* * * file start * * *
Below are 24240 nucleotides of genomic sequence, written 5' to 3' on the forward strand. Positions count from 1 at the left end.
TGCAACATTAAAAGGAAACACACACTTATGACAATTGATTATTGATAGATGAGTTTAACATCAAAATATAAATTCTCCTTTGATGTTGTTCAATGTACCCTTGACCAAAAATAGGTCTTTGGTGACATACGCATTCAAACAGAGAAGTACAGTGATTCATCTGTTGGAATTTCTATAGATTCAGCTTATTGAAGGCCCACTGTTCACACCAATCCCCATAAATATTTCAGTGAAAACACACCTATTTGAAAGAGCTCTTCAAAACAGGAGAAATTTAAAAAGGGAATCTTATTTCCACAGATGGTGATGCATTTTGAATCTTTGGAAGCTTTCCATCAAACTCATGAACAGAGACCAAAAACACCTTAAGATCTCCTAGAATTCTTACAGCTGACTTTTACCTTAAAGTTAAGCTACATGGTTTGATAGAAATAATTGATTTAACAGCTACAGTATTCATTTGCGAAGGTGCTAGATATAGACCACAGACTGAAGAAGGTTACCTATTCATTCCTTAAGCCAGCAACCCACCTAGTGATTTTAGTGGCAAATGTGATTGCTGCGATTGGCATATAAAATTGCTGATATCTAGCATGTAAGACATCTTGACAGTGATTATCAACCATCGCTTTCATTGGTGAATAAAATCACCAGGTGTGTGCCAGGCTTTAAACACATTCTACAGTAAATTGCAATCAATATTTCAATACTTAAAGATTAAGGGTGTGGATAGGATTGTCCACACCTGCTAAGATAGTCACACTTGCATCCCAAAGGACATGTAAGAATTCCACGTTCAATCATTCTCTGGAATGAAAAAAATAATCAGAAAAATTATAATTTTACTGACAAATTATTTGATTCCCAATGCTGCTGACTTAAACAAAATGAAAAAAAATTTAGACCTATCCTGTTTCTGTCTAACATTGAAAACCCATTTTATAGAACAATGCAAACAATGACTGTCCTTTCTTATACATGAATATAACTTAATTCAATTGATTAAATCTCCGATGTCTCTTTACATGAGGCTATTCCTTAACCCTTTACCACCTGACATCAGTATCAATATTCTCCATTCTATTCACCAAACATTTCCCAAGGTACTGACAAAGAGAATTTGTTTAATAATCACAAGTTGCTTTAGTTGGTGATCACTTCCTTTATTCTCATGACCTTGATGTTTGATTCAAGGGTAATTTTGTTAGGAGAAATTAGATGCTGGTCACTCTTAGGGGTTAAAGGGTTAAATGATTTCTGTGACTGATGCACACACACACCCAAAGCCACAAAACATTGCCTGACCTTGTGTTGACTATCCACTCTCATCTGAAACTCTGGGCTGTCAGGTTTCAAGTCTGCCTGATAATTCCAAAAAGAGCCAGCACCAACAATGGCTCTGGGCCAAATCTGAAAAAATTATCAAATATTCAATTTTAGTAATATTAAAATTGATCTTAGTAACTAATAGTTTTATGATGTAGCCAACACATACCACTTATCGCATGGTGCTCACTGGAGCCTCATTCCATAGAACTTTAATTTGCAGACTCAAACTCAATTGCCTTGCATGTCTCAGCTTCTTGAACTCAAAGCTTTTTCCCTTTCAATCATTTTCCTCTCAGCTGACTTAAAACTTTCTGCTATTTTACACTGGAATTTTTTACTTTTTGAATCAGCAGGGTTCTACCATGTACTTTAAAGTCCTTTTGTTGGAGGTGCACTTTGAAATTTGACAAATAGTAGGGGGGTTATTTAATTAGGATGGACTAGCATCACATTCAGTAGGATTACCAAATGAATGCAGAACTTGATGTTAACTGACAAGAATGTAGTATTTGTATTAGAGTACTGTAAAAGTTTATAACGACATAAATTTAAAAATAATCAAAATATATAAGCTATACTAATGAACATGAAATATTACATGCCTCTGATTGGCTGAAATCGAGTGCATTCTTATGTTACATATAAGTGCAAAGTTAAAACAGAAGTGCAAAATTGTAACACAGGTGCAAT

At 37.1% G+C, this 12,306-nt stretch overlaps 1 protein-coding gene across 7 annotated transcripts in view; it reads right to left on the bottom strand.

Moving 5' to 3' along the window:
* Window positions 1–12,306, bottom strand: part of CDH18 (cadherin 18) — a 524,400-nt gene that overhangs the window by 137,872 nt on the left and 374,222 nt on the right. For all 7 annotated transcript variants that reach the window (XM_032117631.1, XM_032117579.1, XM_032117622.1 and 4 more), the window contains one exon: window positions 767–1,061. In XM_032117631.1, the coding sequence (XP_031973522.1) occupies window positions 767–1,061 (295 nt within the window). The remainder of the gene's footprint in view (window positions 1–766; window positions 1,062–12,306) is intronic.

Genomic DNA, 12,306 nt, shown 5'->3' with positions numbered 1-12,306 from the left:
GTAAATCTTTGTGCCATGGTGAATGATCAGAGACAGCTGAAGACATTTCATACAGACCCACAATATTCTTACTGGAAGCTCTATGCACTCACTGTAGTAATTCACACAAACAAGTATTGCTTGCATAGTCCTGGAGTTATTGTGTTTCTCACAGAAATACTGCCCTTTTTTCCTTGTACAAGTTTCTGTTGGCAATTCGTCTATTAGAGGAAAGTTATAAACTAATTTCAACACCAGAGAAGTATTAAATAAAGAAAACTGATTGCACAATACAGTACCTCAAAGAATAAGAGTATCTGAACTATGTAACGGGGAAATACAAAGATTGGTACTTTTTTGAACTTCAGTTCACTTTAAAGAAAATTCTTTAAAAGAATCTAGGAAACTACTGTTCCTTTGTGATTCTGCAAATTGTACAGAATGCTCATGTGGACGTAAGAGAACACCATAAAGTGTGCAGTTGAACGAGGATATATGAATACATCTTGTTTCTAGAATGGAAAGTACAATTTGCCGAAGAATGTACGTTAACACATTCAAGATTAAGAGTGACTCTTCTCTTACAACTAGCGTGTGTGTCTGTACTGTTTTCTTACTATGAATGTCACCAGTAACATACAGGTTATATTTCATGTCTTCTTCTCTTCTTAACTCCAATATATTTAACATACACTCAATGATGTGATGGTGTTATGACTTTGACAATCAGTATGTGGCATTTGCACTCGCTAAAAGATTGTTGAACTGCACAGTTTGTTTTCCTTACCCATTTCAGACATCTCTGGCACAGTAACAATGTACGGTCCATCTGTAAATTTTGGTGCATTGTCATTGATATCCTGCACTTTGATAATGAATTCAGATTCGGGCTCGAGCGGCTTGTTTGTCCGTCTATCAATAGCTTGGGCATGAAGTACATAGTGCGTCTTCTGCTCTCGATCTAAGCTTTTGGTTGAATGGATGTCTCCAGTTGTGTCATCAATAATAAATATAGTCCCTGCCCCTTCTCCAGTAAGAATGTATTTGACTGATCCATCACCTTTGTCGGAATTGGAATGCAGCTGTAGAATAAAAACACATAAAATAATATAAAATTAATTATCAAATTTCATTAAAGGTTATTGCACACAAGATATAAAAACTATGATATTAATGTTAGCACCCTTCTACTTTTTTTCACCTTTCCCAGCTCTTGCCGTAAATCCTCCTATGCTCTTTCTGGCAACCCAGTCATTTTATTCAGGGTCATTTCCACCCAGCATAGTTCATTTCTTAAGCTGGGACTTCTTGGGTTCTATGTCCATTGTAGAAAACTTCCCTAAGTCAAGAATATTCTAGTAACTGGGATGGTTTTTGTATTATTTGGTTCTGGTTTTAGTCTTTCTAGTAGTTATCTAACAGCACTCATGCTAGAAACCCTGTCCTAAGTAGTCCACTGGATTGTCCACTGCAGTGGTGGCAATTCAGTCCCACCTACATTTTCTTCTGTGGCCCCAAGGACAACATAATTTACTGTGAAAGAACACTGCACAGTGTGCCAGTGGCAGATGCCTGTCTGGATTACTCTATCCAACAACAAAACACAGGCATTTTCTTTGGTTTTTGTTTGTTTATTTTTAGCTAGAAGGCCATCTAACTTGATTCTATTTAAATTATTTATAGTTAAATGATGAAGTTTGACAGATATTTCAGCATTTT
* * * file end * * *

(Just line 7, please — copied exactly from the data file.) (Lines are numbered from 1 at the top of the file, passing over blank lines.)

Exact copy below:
GTAAATCTTTGTGCCATGGTGAATGATCAGAGACAGCTGAAGACATTTCATACAGACCCACAATATTCTTACTGGAAGCTCTATGCACTCACTGTAGTAATTCACACAAACAAGTATTGCTTGCATAGTCCTGGAGTTATTGTGTTTCTCACAGAAATACTGCCCTTTTTTCCTTGTACAAGTTTCTGTTGGCAATTCGTCTATTAGAGGAAAGTTATAAACTAATTTCAACACCAGAGAAGTATTAAATAAAGAAAACTGATTGCACAATACAGTACCTCAAAGAATAAGAGTATCTGAACTATGTAACGGGGAAATACAAAGATTGGTACTTTTTTGAACTTCAGTTCACTTTAAAGAAAATTCTTTAAAAGAATCTAGGAAACTACTGTTCCTTTGTGATTCTGCAAATTGTACAGAATGCTCATGTGGACGTAAGAGAACACCATAAAGTGTGCAGTTGAACGAGGATATATGAATACATCTTGTTTCTAGAATGGAAAGTACAATTTGCCGAAGAATGTACGTTAACACATTCAAGATTAAGAGTGACTCTTCTCTTACAACTAGCGTGTGTGTCTGTACTGTTTTCTTACTATGAATGTCACCAGTAACATACAGGTTATATTTCATGTCTTCTTCTCTTCTTAACTCCAATATATTTAACATACACTCAATGATGTGATGGTGTTATGACTTTGACAATCAGTATGTGGCATTTGCACTCGCTAAAAGATTGTTGAACTGCACAGTTTGTTTTCCTTACCCATTTCAGACATCTCTGGCACAGTAACAATGTACGGTCCATCTGTAAATTTTGGTGCATTGTCATTGATATCCTGCACTTTGATAATGAATTCAGATTCGGGCTCGAGCGGCTTGTTTGTCCGTCTATCAATAGCTTGGGCATGAAGTACATAGTGCGTCTTCTGCTCTCGATCTAAGCTTTTGGTTGAATGGATGTCTCCAGTTGTGTCATCAATAATAAATATAGTCCCTGCCCCTTCTCCAGTAAGAATGTATTTGACTGATCCATCACCTTTGTCGGAATTGGAATGCAGCTGTAGAATAAAAACACATAAAATAATATAAAATTAATTATCAAATTTCATTAAAGGTTATTGCACACAAGATATAAAAACTATGATATTAATGTTAGCACCCTTCTACTTTTTTTCACCTTTCCCAGCTCTTGCCGTAAATCCTCCTATGCTCTTTCTGGCAACCCAGTCATTTTATTCAGGGTCATTTCCACCCAGCATAGTTCATTTCTTAAGCTGGGACTTCTTGGGTTCTATGTCCATTGTAGAAAACTTCCCTAAGTCAAGAATATTCTAGTAACTGGGATGGTTTTTGTATTATTTGGTTCTGGTTTTAGTCTTTCTAGTAGTTATCTAACAGCACTCATGCTAGAAACCCTGTCCTAAGTAGTCCACTGGATTGTCCACTGCAGTGGTGGCAATTCAGTCCCACCTACATTTTCTTCTGTGGCCCCAAGGACAACATAATTTACTGTGAAAGAACACTGCACAGTGTGCCAGTGGCAGATGCCTGTCTGGATTACTCTATCCAACAACAAAACACAGGCATTTTCTTTGGTTTTTGTTTGTTTATTTTTAGCTAGAAGGCCATCTAACTTGATTCTATTTAAATTATTTATAGTTAAATGATGAAGTTTGACAGATATTTCAGCATTTT